For this reason, the SDF use helicopters to bring food and blankets to isolated communities. The Defense Ministry says that in the first instance, it will “continue to distribute supplies so that the people we can't rescue yet can survive.”


Members of Virginia's Fairfax County Fire and Rescue Department

search for survivors in Ofunato, Japan, Mar. 15.


The Defense Ministry has requested the support of the U.S. military. The aircraft carrier USS Ronald Reagan is anchored off the coast of Sendai City. Carrier-born aircraft, helicopters and the helicopter of SDF supply ship Tokiwa are transporting 30,000 meals' worth of emergency food supplies to Kesennuma City in Miyagi Prefecture and other affected areas.


Consultant Koji Otsuka of the Institute of Technology on Fishing Ports, Grounds and Communities says that, “isolated survivors have no access to information, so they have a tendency to think that they've been abandoned and so are prone to great anxiety. Even if for a brief moment when distributing supplies, it would be hugely beneficial to show support by holding their hand or telling them 'everything will be alright' and 'we will definitely be back to save you.'”


The issue of how to help isolated communities was highlighted after the 2004 earthquake in Niigata Prefecture. The Cabinet Office’s 2005 report revealed that there are about 19,000 communities in danger of becoming isolated in the event of an earthquake. In the same year, an expert committee put together by the Cabinet Office gave recommendations to put measures in place to enable communications, maintain emergency power, and stockpile water and food for these communities.   



Yet since these measures were discussed, hardly anything has improved. A 2009 survey of all prefectures conducted by Mainichi Shimbun showed that of all the communities at risk, only 393 had satellite phones, which are considered most effective in the event of an earthquake. That's a slight increase from the 277 communities reported in our 2005 survey.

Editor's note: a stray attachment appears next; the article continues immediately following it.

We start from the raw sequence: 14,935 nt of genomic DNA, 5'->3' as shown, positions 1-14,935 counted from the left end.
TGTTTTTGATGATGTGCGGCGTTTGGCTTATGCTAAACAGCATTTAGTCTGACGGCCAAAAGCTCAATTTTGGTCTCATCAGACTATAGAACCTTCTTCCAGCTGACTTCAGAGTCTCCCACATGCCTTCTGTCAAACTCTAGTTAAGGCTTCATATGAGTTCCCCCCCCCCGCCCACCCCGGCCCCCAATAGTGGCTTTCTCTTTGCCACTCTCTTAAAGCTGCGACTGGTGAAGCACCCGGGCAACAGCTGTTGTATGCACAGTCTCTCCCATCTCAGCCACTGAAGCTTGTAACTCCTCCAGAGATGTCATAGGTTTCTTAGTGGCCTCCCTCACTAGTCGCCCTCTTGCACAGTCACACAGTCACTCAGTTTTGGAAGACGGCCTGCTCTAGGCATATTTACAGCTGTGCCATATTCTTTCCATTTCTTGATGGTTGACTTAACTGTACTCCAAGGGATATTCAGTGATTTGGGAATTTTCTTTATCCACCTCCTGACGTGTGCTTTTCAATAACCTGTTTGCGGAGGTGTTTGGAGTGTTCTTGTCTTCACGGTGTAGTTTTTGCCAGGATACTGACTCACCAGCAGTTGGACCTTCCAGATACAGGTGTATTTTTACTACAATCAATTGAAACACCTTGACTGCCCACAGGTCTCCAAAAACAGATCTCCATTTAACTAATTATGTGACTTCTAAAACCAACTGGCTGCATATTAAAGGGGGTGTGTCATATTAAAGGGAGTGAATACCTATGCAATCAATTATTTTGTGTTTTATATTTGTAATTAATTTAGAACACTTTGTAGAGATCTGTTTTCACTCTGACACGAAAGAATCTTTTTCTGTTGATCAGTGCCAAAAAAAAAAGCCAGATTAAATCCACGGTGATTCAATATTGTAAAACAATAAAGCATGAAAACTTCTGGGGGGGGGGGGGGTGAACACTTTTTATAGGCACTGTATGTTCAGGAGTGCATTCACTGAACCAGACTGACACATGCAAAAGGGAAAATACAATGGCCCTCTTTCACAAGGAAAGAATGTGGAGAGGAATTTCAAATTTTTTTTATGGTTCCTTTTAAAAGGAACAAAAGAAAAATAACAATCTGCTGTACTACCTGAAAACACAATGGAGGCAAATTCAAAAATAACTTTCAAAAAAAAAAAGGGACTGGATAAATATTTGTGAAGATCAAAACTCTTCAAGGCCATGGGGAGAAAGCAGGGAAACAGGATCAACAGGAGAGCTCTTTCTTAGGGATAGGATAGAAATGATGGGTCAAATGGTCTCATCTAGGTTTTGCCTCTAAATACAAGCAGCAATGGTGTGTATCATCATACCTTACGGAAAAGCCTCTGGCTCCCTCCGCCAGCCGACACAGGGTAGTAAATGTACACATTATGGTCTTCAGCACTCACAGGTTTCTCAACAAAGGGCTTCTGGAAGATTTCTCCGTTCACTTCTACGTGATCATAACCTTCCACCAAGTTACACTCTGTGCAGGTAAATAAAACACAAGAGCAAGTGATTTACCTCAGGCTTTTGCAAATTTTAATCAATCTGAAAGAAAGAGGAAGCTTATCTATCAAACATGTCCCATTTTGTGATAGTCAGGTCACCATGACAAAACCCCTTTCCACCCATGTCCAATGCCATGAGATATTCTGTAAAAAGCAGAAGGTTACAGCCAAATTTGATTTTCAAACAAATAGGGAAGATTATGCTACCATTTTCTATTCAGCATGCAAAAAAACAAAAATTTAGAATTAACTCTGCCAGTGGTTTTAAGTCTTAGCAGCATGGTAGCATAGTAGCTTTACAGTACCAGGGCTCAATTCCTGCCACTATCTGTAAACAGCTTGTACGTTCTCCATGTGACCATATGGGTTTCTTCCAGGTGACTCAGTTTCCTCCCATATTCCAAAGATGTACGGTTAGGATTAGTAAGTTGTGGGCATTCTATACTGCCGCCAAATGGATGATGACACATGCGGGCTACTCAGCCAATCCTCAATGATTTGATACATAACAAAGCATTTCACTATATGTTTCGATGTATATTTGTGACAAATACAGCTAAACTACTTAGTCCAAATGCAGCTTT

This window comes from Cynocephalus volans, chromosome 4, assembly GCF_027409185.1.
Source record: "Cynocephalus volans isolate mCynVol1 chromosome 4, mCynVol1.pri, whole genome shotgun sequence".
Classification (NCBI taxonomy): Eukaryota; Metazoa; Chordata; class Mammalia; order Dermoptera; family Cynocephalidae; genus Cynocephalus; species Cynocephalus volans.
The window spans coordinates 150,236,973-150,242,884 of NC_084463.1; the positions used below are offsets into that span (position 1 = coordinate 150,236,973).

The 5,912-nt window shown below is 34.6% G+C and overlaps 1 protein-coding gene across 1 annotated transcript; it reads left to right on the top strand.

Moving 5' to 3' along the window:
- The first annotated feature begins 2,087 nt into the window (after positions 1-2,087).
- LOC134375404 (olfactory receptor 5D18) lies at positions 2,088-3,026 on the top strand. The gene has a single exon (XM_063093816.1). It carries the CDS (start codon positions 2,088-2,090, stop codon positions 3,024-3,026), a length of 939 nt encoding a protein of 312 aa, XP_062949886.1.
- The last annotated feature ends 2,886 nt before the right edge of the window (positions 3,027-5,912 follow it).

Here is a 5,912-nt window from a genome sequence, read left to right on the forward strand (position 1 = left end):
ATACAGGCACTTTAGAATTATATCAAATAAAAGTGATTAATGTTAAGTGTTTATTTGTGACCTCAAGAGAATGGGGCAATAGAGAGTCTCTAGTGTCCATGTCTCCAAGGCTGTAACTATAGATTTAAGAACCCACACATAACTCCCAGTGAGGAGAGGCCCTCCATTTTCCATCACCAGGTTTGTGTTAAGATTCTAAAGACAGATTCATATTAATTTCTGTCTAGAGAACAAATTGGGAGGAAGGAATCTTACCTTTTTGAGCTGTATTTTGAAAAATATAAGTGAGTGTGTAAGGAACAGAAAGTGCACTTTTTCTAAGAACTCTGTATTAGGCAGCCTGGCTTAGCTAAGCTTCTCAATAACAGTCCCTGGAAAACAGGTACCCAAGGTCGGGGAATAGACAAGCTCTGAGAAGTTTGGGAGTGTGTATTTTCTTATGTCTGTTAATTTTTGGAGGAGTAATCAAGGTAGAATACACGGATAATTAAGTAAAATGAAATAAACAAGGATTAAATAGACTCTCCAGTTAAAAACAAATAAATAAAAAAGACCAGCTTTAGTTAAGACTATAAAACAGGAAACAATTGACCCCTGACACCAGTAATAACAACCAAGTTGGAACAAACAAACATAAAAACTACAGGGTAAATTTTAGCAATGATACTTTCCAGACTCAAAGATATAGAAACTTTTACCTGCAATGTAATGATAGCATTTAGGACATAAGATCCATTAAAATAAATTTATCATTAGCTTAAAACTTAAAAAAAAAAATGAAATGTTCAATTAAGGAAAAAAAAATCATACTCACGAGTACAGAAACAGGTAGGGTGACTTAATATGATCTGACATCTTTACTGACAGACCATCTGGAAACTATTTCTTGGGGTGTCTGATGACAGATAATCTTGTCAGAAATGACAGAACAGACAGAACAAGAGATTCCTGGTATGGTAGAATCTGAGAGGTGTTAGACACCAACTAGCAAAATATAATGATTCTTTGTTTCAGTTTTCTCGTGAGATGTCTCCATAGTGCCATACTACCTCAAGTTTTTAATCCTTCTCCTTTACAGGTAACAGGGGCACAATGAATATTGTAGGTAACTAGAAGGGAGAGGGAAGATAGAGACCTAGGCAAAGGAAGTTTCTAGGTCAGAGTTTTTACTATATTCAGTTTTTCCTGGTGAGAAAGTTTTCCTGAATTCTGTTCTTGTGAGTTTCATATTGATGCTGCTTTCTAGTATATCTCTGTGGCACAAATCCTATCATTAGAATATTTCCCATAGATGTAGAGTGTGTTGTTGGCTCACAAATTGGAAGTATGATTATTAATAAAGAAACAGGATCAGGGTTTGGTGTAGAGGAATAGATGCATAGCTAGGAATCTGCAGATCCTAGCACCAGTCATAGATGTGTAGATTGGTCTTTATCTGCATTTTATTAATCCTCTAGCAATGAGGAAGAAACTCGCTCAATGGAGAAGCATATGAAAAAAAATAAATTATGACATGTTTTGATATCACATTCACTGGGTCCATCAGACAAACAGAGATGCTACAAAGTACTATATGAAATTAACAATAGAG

The Mainichi Shimbun survey also showed that although shelters were available in 68 percent of communities, only 17 percent were adequately earthquake resistant and only 2 percent emergency power supplies. Figures were virtually the same as those from 2005.



It costs 400,000-600,000 yen [$5,000-$7300] to install a satellite cell phone and about 5,000-20,000 yen [$60-$245] a month to maintain. Motoyuki Ushiyama, associate professor at the Center for Integrated Research and Education of Natural Hazards at Shizuoka University, points out that “local governments are hesitant because of the cost. After a number of mergers, some have even decreased their stock of telecommunications equipment.”


Torrential rainfall last October isolated some communities in Amami Oshima in Kagoshima Prefecture. As a result, the Cabinet Office decided to provide aid for half the cost of installing satellite cell phones to those local governments that needed them. Two hundred million yen [$2,450,000] was set aside for this in the 2011 budget. Unfortunately, the massive earthquake struck just as the state had begun to roll out these measures.


Koji Otsuka maintains that, “this new tragedy is a consequence of the state putting off the development of information infrastructure in under-populated areas. It is essential to re-inspect these communities around the country and urgently strengthen measures to limit their isolation.”



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[Posted by WORLDMEETS.US March 18, 4:59pm]